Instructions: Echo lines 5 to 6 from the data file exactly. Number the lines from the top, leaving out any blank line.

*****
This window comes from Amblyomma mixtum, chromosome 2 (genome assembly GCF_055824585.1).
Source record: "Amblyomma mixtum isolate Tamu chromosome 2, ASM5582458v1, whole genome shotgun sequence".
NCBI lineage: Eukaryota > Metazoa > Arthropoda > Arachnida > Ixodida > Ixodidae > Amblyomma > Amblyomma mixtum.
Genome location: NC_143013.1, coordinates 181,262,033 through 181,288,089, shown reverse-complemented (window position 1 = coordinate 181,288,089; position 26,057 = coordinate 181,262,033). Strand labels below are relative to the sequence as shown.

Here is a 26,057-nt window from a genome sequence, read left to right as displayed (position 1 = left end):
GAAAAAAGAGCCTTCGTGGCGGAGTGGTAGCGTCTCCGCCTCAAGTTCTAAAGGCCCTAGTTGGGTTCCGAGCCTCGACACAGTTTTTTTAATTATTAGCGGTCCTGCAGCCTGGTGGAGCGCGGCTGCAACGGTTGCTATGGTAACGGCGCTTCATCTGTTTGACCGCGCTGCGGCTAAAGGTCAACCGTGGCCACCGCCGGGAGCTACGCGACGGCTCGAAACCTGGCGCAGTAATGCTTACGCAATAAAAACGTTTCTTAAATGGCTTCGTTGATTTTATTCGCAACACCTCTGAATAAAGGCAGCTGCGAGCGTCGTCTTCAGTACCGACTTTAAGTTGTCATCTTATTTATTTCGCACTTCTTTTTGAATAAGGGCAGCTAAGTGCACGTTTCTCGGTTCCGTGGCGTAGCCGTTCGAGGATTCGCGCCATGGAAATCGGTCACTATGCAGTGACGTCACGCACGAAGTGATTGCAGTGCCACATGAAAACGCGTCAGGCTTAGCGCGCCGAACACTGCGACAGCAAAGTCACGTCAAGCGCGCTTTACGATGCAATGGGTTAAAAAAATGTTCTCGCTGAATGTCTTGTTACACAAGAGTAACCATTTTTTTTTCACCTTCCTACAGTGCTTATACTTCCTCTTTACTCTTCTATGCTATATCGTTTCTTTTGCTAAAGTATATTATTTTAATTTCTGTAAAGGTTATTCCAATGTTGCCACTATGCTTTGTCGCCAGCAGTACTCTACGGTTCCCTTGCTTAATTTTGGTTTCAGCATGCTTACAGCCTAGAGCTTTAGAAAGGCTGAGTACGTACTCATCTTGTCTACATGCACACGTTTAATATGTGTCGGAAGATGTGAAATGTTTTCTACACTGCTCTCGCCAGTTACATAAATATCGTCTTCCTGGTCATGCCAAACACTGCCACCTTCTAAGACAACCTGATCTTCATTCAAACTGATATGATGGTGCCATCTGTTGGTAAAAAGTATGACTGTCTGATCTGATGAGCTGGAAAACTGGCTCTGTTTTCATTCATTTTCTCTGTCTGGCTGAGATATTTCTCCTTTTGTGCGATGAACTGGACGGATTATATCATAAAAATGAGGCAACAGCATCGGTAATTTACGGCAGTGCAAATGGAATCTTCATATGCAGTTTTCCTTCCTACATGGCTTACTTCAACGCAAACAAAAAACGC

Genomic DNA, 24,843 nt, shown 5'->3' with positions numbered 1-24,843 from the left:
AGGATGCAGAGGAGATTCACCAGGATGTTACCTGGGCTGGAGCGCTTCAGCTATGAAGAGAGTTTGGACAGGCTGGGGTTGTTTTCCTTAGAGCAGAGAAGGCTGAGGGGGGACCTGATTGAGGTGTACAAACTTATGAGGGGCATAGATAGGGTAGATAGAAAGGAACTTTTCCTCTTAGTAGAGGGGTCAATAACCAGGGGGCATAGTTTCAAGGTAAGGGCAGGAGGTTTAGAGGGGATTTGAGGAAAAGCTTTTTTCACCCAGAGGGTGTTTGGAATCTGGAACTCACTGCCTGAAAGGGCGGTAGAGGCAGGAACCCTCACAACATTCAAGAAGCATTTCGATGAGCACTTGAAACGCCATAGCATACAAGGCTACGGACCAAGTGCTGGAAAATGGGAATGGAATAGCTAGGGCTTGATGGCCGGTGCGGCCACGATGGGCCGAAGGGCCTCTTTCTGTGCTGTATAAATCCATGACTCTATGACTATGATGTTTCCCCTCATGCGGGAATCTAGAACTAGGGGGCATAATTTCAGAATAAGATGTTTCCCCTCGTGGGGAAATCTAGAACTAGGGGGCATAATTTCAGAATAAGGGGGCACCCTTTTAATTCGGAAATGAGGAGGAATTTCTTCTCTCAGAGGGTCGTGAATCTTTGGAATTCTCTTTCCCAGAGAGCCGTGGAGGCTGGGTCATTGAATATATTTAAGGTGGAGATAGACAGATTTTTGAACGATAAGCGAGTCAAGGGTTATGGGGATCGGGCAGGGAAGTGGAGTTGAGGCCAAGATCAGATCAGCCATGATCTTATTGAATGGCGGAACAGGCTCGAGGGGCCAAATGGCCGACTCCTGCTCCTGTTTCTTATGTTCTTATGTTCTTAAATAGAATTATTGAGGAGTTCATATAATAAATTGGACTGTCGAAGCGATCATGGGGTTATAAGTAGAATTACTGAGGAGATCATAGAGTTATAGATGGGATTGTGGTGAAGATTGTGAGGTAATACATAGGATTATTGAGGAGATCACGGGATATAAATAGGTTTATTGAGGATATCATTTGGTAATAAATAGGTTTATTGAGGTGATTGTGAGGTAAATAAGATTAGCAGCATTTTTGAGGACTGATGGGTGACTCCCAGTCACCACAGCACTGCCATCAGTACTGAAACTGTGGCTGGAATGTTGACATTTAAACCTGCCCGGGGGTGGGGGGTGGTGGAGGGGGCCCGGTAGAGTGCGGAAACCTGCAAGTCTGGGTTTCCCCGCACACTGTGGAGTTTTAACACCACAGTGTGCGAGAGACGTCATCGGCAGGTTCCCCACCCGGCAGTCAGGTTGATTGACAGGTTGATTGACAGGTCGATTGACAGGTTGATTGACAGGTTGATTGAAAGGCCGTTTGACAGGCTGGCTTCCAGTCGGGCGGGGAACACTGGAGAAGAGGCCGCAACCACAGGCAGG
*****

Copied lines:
Here is a 26,057-nt window from a genome sequence, read left to right as displayed (position 1 = left end):
GAAAAAAGAGCCTTCGTGGCGGAGTGGTAGCGTCTCCGCCTCAAGTTCTAAAGGCCCTAGTTGGGTTCCGAGCCTCGACACAGTTTTTTTAATTATTAGCGGTCCTGCAGCCTGGTGGAGCGCGGCTGCAACGGTTGCTATGGTAACGGCGCTTCATCTGTTTGACCGCGCTGCGGCTAAAGGTCAACCGTGGCCACCGCCGGGAGCTACGCGACGGCTCGAAACCTGGCGCAGTAATGCTTACGCAATAAAAACGTTTCTTAAATGGCTTCGTTGATTTTATTCGCAACACCTCTGAATAAAGGCAGCTGCGAGCGTCGTCTTCAGTACCGACTTTAAGTTGTCATCTTATTTATTTCGCACTTCTTTTTGAATAAGGGCAGCTAAGTGCACGTTTCTCGGTTCCGTGGCGTAGCCGTTCGAGGATTCGCGCCATGGAAATCGGTCACTATGCAGTGACGTCACGCACGAAGTGATTGCAGTGCCACATGAAAACGCGTCAGGCTTAGCGCGCCGAACACTGCGACAGCAAAGTCACGTCAAGCGCGCTTTACGATGCAATGGGTTAAAAAAATGTTCTCGCTGAATGTCTTGTTACACAAGAGTAACCATTTTTTTTTCACCTTCCTACAGTGCTTATACTTCCTCTTTACTCTTCTATGCTATATCGTTTCTTTTGCTAAAGTATATTATTTTAATTTCTGTAAAGGTTATTCCAATGTTGCCACTATGCTTTGTCGCCAGCAGTACTCTACGGTTCCCTTGCTTAATTTTGGTTTCAGCATGCTTACAGCCTAGAGCTTTAGAAAGGCTGAGTACGTACTCATCTTGTCTACATGCACACGTTTAATATGTGTCGGAAGATGTGAAATGTTTTCTACACTGCTCTCGCCAGTTACATAAATATCGTCTTCCTGGTCATGCCAAACACTGCCACCTTCTAAGACAACCTGATCTTCATTCAAACTGATATGATGGTGCCATCTGTTGGTAAAAAGTATGACTGTCTGATCTGATGAGCTGGAAAACTGGCTCTGTTTTCATTCATTTTCTCTGTCTGGCTGAGATATTTCTCCTTTTGTGCGATGAACTGGACGGATTATATCATAAAAATGAGGCAACAGCATCGGTAATTTACGGCAGTGCAAATGGAATCTTCATATGCAGTTTTCCTTCCTACATGGCTTACTTCAACGCAAACAAAAAACGC